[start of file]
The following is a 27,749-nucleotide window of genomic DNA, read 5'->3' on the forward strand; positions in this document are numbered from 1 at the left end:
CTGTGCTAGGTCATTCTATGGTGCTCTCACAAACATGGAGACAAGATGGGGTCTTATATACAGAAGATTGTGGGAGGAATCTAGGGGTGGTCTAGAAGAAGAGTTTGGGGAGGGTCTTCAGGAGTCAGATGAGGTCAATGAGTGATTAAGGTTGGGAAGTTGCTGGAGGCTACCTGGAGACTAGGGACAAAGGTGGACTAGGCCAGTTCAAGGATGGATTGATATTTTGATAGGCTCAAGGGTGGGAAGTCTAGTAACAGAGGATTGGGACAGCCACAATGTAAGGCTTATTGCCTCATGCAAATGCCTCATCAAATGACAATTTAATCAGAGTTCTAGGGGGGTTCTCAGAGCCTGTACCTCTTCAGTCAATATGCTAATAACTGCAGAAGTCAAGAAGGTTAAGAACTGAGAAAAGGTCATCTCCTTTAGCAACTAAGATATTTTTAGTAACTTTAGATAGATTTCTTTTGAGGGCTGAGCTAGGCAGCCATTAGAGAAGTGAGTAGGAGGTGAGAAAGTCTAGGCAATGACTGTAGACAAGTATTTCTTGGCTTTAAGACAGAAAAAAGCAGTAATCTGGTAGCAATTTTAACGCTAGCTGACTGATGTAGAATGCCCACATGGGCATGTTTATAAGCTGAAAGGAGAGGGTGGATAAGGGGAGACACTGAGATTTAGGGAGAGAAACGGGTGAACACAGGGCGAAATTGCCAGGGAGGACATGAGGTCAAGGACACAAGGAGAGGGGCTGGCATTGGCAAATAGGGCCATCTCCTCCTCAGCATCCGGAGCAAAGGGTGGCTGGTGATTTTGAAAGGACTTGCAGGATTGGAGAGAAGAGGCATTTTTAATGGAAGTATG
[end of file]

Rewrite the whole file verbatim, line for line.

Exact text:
The following is a 27,749-nucleotide window of genomic DNA, read 5'->3' on the forward strand; positions in this document are numbered from 1 at the left end:
CTGTGCTAGGTCATTCTATGGTGCTCTCACAAACATGGAGACAAGATGGGGTCTTATATACAGAAGATTGTGGGAGGAATCTAGGGGTGGTCTAGAAGAAGAGTTTGGGGAGGGTCTTCAGGAGTCAGATGAGGTCAATGAGTGATTAAGGTTGGGAAGTTGCTGGAGGCTACCTGGAGACTAGGGACAAAGGTGGACTAGGCCAGTTCAAGGATGGATTGATATTTTGATAGGCTCAAGGGTGGGAAGTCTAGTAACAGAGGATTGGGACAGCCACAATGTAAGGCTTATTGCCTCATGCAAATGCCTCATCAAATGACAATTTAATCAGAGTTCTAGGGGGGTTCTCAGAGCCTGTACCTCTTCAGTCAATATGCTAATAACTGCAGAAGTCAAGAAGGTTAAGAACTGAGAAAAGGTCATCTCCTTTAGCAACTAAGATATTTTTAGTAACTTTAGATAGATTTCTTTTGAGGGCTGAGCTAGGCAGCCATTAGAGAAGTGAGTAGGAGGTGAGAAAGTCTAGGCAATGACTGTAGACAAGTATTTCTTGGCTTTAAGACAGAAAAAAGCAGTAATCTGGTAGCAATTTTAACGCTAGCTGACTGATGTAGAATGCCCACATGGGCATGTTTATAAGCTGAAAGGAGAGGGTGGATAAGGGGAGACACTGAGATTTAGGGAGAGAAACGGGTGAACACAGGGCGAAATTGCCAGGGAGGACATGAGGTCAAGGACACAAGGAGAGGGGCTGGCATTGGCAAATAGGGCCATCTCCTCCTCAGCATCCGGAGCAAAGGGTGGCTGGTGATTTTGAAAGGACTTGCAGGATTGGAGAGAAGAGGCATTTTTAATGGAAGTATG